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The UnSilicon Valley: Bridging the Social-Tech Innovation

November 22 @ 8:00 am 5:00 pm MST

Hosted By: The Centre for Social Impact @ Virtual – Online

The UnSilicon Valley: Bridging the Social-Tech Innovation Chasm

The Centre for Social Impact Technology (CSIT) was formed in response to what appeared to be a massive and possibly irreconcilable gulf between the norms, practices, and ethical space of social innovation and the norms, practices, and ethical space underpinning technological innovation. 

A year after the launch of CSIT, it’s an opportunity to take stock:  Are we on the right track?  What has changed?  What still needs to be done to bridge this divide? 

In this event, we will feature 3 guest speakers to elaborate and offer insight into the meaning of ‘social innovation’ and what that looks like in technological transformation

James Stauch: James Stauch is the Executive Director of the Institute for Community Prosperity at MRU, where he has developed or co-created social innovation, leadership, and systems-focused learning programs for both undergraduates and the broader community. The Institute hosts an array of local and regional social innovation learning programs, as well as the Canada-wide competition of the global Map the System student challenge. A former foundation executive and philanthropy and social change consultant, James is a Visiting Fellow at the Skoll Centre for Social Entrepreneurship at the University of Oxford, and also serves as the Managing Partner for the Centre for Social Impact Technology. He is the lead author of an annual scan of trends and emerging issues, produced in partnership with Calgary Foundation, and has co-authored a wide variety of works, including on aging, artificial intelligence, accessibility, food security, nonprofit mergers, northern policy, philanthropy, social change leadership, social enterprise, and systems mapping.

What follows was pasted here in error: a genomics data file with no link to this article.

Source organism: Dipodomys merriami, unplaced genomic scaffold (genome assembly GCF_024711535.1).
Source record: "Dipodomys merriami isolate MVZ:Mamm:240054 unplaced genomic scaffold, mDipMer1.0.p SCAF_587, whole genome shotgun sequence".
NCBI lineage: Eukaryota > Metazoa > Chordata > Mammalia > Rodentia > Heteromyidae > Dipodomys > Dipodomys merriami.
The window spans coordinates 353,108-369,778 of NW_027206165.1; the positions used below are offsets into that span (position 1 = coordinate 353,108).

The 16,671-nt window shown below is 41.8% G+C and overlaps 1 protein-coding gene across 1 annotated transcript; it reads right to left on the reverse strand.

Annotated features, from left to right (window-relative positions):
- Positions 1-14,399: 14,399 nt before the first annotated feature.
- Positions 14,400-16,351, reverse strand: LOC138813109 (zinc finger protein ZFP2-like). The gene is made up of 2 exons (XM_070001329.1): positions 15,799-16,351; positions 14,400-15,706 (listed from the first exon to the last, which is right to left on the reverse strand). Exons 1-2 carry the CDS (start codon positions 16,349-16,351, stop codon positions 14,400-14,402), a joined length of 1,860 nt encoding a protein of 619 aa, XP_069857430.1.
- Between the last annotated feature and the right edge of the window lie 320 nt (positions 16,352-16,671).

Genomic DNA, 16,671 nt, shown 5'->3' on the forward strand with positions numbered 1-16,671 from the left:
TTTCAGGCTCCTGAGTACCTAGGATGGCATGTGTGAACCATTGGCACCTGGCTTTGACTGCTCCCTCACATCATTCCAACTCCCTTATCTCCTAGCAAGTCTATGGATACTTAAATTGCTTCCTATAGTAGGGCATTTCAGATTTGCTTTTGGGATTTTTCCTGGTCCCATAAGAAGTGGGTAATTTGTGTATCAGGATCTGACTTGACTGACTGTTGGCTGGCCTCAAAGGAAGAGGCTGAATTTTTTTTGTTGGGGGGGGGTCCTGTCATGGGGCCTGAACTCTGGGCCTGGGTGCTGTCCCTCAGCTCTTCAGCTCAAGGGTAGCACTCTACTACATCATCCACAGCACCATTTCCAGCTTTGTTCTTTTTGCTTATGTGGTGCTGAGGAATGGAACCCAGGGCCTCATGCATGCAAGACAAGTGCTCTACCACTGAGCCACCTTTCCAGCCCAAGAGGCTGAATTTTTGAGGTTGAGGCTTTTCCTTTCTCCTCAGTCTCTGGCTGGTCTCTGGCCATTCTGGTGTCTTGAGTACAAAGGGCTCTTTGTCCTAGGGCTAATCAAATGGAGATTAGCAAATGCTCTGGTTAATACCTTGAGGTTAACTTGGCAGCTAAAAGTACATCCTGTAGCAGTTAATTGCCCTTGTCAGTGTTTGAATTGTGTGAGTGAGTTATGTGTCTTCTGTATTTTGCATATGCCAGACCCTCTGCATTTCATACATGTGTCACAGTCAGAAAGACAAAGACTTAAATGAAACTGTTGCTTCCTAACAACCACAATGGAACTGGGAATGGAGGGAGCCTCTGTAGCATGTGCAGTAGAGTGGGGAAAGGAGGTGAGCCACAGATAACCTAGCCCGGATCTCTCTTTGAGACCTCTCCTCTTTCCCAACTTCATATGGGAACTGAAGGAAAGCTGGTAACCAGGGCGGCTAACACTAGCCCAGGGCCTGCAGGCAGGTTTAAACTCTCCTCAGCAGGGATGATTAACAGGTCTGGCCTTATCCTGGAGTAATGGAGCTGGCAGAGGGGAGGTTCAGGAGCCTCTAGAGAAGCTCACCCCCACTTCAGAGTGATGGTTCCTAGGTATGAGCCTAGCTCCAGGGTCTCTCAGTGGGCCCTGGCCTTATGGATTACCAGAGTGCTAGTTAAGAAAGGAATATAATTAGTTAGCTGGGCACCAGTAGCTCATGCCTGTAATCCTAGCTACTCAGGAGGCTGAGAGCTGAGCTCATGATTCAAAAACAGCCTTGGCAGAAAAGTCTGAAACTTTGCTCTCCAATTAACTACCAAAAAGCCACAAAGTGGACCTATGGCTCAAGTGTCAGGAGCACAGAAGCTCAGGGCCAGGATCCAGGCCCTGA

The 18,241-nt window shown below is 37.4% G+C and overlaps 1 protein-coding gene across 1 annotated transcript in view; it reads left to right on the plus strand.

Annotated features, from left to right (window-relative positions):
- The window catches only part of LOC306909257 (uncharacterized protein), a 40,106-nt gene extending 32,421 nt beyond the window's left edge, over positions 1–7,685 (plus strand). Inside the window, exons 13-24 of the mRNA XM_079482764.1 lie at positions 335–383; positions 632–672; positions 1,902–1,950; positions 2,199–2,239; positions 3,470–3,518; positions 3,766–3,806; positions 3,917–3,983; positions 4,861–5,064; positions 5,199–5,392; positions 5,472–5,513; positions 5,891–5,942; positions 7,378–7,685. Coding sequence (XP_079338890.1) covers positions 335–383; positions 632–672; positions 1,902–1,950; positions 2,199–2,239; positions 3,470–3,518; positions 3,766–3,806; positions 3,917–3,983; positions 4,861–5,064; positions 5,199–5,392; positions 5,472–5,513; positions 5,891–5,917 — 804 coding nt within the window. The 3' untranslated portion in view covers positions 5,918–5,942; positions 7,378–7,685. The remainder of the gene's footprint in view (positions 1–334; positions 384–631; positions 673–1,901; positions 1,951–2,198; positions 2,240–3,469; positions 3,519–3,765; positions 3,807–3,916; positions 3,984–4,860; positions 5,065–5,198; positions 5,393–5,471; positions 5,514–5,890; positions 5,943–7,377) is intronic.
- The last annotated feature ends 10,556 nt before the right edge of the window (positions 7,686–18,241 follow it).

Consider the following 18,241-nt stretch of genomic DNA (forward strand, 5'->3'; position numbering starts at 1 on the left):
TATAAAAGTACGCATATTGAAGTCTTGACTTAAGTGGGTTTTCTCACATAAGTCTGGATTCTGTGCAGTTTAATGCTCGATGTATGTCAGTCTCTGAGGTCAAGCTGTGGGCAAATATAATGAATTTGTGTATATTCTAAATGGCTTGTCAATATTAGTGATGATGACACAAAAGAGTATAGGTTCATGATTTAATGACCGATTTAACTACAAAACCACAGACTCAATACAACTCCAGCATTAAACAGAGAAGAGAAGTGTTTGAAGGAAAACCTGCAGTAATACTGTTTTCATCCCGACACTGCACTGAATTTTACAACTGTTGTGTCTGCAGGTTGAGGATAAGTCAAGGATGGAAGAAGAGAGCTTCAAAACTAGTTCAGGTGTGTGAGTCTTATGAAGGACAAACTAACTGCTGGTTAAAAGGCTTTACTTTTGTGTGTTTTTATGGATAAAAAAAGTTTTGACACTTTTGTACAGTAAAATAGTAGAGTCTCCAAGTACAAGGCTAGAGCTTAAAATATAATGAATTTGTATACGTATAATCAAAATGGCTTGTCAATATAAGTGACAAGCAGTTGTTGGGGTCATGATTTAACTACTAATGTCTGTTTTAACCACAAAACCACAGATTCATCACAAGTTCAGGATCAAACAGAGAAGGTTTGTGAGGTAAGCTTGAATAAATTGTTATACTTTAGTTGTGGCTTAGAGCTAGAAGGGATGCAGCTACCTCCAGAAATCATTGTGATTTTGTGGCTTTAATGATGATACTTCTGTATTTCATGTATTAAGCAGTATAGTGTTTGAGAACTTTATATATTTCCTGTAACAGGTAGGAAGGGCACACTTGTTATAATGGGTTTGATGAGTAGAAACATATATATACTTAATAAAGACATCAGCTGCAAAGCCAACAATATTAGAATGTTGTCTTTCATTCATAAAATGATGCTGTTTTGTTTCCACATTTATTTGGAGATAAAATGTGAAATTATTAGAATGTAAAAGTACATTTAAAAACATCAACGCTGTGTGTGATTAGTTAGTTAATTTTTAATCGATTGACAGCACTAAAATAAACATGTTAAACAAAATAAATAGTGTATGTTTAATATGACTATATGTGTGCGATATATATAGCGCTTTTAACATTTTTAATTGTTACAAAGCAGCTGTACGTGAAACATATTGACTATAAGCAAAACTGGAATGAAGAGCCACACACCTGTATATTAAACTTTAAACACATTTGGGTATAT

Jillian Mah: Jillian Mah’s work sits at the intersection of big data and community impact. As the Manager of Community Success at HelpSeeker Technologies, her work’s common thread is innovation, using her expertise in information design and strategic management to transform service delivery and maximize social impact. With a proven track record across start-up and scale-up environments, Jillian approach to complex problem-solving and her leadership in agile project management have significantly advanced goals of using information to evoke meaningful systems change at local, provincial, and national policy levels. An alumnus with honours from MRU, Jillian is also pursuing an MBA at the Haskayne School of Business, not only expanding her skill set but also redefining what it means to be a leader in the rapidly evolving nexus of technology and community welfare. 

Megan Davidson: Megan (she/her) is an accomplished professional with a diverse background in hospitality, data management, criminal justice, and situational crime prevention.
Currently serving as an advisor (and former Interim Director) for the Centre for Social Impact Technology, she brings a wealth of experience to her role, utilizing systems thinking and multidisciplinary approaches to address complex problems. Recognized for her expertise in public interest technology, Megan has made notable contributions to research on cult practices in social media and Indigenous parole conditions. Concurrently pursuing her Masters in Criminological Research at the University of Liverpool, her focus lies on critical feminist perspectives on rehabilitative architecture.



  • The Centre for Social Impact